Predictably, talk of deficit reduction and the Fed’s exit strategy from easy money have raised fears that we may repeat the errors of 1937. As my new Forbes column explains, the 1937-38 recession was brought about by sharply tighter fiscal policy–the budget went from a deficit of 5.5% of GDP in FY1936 to virtual balance in FY1938, an extraordinary tightening of fiscal policy over a very short period of time. (Shows what you can do when there are no entitlement programs to deal with.) At the same time, the Fed doubled reserve requirements, thus sharply tightening monetary policy. The result was that after several years of solid real growth, real GDP fell 3.4% in 1938.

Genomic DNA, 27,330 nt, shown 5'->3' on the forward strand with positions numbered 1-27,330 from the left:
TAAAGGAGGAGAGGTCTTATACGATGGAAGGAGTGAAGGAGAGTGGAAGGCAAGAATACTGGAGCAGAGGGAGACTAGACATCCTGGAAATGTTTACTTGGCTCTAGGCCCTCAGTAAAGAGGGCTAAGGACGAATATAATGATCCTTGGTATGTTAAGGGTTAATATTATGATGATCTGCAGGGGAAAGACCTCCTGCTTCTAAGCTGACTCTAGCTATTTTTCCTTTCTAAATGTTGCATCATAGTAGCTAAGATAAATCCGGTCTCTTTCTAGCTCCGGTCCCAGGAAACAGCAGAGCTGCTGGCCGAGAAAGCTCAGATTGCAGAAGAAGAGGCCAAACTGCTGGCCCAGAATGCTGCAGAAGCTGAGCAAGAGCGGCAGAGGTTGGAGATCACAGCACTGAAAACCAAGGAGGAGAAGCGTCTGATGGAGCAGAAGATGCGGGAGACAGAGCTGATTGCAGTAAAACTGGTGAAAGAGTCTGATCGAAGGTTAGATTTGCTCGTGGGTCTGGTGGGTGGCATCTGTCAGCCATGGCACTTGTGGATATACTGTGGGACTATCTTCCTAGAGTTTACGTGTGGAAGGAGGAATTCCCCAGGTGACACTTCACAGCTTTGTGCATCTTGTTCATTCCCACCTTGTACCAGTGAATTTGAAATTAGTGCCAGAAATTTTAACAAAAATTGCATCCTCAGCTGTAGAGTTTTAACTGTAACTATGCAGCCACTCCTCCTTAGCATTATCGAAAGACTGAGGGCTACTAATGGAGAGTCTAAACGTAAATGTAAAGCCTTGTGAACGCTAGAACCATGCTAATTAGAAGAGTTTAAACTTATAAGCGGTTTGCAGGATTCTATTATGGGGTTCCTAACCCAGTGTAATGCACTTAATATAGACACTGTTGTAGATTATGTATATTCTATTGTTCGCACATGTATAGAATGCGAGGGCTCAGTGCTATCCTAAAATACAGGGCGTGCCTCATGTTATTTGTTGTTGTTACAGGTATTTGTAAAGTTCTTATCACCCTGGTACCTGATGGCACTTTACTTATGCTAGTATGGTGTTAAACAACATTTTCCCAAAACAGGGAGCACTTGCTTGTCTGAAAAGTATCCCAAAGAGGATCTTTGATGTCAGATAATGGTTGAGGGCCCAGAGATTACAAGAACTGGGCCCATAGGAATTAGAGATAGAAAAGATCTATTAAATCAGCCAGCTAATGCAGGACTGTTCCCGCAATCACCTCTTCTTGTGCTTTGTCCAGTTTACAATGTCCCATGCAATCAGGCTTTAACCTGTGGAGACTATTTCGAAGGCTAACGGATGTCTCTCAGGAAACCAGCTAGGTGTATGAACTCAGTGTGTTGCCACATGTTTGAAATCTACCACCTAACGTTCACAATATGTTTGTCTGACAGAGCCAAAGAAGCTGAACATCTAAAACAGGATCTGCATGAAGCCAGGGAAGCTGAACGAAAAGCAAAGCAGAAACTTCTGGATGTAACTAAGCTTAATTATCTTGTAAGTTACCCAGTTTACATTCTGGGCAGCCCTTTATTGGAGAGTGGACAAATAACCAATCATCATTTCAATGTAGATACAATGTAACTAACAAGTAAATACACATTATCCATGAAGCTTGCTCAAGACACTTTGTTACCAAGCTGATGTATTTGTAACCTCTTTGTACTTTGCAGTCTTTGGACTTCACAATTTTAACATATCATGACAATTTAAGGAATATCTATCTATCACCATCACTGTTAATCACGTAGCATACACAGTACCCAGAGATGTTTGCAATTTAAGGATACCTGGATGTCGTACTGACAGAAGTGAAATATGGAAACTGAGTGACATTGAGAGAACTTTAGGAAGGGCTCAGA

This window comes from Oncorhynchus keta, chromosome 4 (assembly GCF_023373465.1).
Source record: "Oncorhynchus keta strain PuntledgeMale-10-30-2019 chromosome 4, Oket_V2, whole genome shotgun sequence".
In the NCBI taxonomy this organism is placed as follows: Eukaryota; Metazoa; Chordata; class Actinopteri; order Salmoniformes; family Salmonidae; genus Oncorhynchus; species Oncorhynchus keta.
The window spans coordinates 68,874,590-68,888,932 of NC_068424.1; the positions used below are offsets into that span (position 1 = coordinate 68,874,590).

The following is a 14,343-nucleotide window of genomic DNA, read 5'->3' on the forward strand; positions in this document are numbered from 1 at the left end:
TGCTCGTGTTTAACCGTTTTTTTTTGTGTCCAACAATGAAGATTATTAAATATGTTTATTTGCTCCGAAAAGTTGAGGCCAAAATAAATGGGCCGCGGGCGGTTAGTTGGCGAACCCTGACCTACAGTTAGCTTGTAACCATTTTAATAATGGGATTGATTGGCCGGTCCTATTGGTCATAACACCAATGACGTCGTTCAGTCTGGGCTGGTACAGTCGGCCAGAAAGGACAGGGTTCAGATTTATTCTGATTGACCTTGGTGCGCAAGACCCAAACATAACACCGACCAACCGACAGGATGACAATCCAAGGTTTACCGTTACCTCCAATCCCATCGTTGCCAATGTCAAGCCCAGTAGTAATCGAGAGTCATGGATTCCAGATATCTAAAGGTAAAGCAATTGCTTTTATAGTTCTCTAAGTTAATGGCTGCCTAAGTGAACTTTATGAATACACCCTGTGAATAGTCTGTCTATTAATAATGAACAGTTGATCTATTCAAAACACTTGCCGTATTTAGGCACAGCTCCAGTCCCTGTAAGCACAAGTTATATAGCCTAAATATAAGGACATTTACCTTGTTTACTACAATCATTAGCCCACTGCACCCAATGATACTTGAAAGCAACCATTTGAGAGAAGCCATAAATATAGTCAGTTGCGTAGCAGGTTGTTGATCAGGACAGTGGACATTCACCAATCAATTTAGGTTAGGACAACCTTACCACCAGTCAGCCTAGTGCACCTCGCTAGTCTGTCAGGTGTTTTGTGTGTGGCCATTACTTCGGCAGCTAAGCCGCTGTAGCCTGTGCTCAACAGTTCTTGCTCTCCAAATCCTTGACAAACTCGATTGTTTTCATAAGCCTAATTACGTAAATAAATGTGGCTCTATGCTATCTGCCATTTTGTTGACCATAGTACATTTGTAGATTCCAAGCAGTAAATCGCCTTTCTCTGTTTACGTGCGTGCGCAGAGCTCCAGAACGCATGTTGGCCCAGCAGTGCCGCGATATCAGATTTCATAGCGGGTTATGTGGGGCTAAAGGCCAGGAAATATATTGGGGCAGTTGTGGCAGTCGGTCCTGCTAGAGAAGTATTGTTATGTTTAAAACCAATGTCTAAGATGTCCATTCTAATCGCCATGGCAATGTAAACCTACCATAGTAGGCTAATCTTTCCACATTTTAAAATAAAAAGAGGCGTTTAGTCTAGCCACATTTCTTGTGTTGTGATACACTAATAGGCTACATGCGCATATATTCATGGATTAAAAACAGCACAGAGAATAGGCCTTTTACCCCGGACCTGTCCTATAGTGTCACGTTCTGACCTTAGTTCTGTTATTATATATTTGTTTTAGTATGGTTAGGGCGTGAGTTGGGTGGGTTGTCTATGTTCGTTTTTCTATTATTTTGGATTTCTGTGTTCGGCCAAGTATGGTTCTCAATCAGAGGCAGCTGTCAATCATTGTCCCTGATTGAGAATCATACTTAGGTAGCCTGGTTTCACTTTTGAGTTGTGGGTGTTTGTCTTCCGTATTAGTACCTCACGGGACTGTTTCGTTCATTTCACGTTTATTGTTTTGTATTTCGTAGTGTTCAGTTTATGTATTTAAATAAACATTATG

While it is true that there are some right wingers who have opposed fiscal stimulus from the beginning and presumably would cancel the unspent stimulus if they could, there is no serious effort underway to do so. On the other hand, I don’t see much in the way of additional stimulus, which some economists believe is necessary to forestall a relapse this year. But some new stimulus will undoubtedly still find its way into the regular appropriations bills.
As far as Fed policy is concerned, I see no evidence of tightening and belive that it will be very slow and deliberate about doing so once it starts. I think the odds that the Fed will stay too easy for too long are much greater than that it will tighten too much, too soon.
Therefore, I conclude that repetition of the mistakes of 1937 is very unlikely.